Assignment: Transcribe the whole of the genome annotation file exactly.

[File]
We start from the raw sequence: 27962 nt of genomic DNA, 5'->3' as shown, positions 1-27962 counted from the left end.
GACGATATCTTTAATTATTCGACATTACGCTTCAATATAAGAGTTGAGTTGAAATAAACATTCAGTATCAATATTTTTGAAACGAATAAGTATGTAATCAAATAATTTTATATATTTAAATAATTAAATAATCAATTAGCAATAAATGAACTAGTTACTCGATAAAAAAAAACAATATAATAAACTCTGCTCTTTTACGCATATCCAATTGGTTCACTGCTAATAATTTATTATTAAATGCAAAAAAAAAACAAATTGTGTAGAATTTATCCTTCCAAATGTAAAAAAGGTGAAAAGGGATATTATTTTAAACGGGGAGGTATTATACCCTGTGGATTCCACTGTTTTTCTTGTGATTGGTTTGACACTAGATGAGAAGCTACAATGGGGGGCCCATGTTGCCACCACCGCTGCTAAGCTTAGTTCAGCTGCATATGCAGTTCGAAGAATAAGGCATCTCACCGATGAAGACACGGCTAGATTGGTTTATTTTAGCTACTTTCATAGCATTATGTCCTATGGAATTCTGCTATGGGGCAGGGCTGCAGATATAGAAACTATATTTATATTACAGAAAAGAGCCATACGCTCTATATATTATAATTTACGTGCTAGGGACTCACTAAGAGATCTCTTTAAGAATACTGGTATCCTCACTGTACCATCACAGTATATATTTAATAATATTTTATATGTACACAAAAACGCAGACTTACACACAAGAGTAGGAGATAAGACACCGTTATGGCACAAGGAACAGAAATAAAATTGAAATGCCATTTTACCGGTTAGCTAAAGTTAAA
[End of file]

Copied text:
We start from the raw sequence: 27962 nt of genomic DNA, 5'->3' as shown, positions 1-27962 counted from the left end.
GACGATATCTTTAATTATTCGACATTACGCTTCAATATAAGAGTTGAGTTGAAATAAACATTCAGTATCAATATTTTTGAAACGAATAAGTATGTAATCAAATAATTTTATATATTTAAATAATTAAATAATCAATTAGCAATAAATGAACTAGTTACTCGATAAAAAAAAACAATATAATAAACTCTGCTCTTTTACGCATATCCAATTGGTTCACTGCTAATAATTTATTATTAAATGCAAAAAAAAAACAAATTGTGTAGAATTTATCCTTCCAAATGTAAAAAAGGTGAAAAGGGATATTATTTTAAACGGGGAGGTATTATACCCTGTGGATTCCACTGTTTTTCTTGTGATTGGTTTGACACTAGATGAGAAGCTACAATGGGGGGCCCATGTTGCCACCACCGCTGCTAAGCTTAGTTCAGCTGCATATGCAGTTCGAAGAATAAGGCATCTCACCGATGAAGACACGGCTAGATTGGTTTATTTTAGCTACTTTCATAGCATTATGTCCTATGGAATTCTGCTATGGGGCAGGGCTGCAGATATAGAAACTATATTTATATTACAGAAAAGAGCCATACGCTCTATATATTATAATTTACGTGCTAGGGACTCACTAAGAGATCTCTTTAAGAATACTGGTATCCTCACTGTACCATCACAGTATATATTTAATAATATTTTATATGTACACAAAAACGCAGACTTACACACAAGAGTAGGAGATAAGACACCGTTATGGCACAAGGAACAGAAATAAAATTGAAATGCCATTTTACCGGTTAGCTAAAGTTAAA